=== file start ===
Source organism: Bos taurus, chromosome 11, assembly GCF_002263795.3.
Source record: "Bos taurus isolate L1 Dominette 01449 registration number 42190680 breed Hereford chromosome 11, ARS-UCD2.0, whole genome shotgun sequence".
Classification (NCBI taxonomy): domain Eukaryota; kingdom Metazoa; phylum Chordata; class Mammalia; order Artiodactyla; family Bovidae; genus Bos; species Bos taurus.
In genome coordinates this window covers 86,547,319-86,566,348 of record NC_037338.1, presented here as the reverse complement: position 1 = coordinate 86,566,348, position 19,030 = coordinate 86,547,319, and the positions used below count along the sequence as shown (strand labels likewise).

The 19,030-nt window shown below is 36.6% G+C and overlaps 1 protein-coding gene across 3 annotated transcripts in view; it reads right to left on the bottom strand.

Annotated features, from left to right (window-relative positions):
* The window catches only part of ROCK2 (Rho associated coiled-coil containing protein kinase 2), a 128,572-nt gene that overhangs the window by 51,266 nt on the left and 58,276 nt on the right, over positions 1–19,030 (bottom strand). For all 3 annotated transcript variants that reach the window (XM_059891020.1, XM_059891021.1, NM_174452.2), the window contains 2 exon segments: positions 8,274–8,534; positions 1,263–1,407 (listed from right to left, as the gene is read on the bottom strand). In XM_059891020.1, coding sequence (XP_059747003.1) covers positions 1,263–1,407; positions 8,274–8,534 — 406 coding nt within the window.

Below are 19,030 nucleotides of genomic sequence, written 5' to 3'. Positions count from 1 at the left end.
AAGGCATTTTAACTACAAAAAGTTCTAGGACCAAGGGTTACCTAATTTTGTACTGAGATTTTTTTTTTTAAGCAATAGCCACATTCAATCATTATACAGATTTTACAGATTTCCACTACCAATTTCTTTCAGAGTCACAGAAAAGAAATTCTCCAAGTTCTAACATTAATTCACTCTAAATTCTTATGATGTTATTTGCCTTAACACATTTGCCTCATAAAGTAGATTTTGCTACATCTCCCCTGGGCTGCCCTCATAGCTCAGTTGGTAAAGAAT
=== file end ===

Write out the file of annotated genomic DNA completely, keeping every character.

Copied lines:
Source organism: Bos taurus, chromosome 11, assembly GCF_002263795.3.
Source record: "Bos taurus isolate L1 Dominette 01449 registration number 42190680 breed Hereford chromosome 11, ARS-UCD2.0, whole genome shotgun sequence".
Classification (NCBI taxonomy): domain Eukaryota; kingdom Metazoa; phylum Chordata; class Mammalia; order Artiodactyla; family Bovidae; genus Bos; species Bos taurus.
In genome coordinates this window covers 86,547,319-86,566,348 of record NC_037338.1, presented here as the reverse complement: position 1 = coordinate 86,566,348, position 19,030 = coordinate 86,547,319, and the positions used below count along the sequence as shown (strand labels likewise).

The 19,030-nt window shown below is 36.6% G+C and overlaps 1 protein-coding gene across 3 annotated transcripts in view; it reads right to left on the bottom strand.

Annotated features, from left to right (window-relative positions):
* The window catches only part of ROCK2 (Rho associated coiled-coil containing protein kinase 2), a 128,572-nt gene that overhangs the window by 51,266 nt on the left and 58,276 nt on the right, over positions 1–19,030 (bottom strand). For all 3 annotated transcript variants that reach the window (XM_059891020.1, XM_059891021.1, NM_174452.2), the window contains 2 exon segments: positions 8,274–8,534; positions 1,263–1,407 (listed from right to left, as the gene is read on the bottom strand). In XM_059891020.1, coding sequence (XP_059747003.1) covers positions 1,263–1,407; positions 8,274–8,534 — 406 coding nt within the window.

Below are 19,030 nucleotides of genomic sequence, written 5' to 3'. Positions count from 1 at the left end.
AAGGCATTTTAACTACAAAAAGTTCTAGGACCAAGGGTTACCTAATTTTGTACTGAGATTTTTTTTTTTAAGCAATAGCCACATTCAATCATTATACAGATTTTACAGATTTCCACTACCAATTTCTTTCAGAGTCACAGAAAAGAAATTCTCCAAGTTCTAACATTAATTCACTCTAAATTCTTATGATGTTATTTGCCTTAACACATTTGCCTCATAAAGTAGATTTTGCTACATCTCCCCTGGGCTGCCCTCATAGCTCAGTTGGTAAAGAAT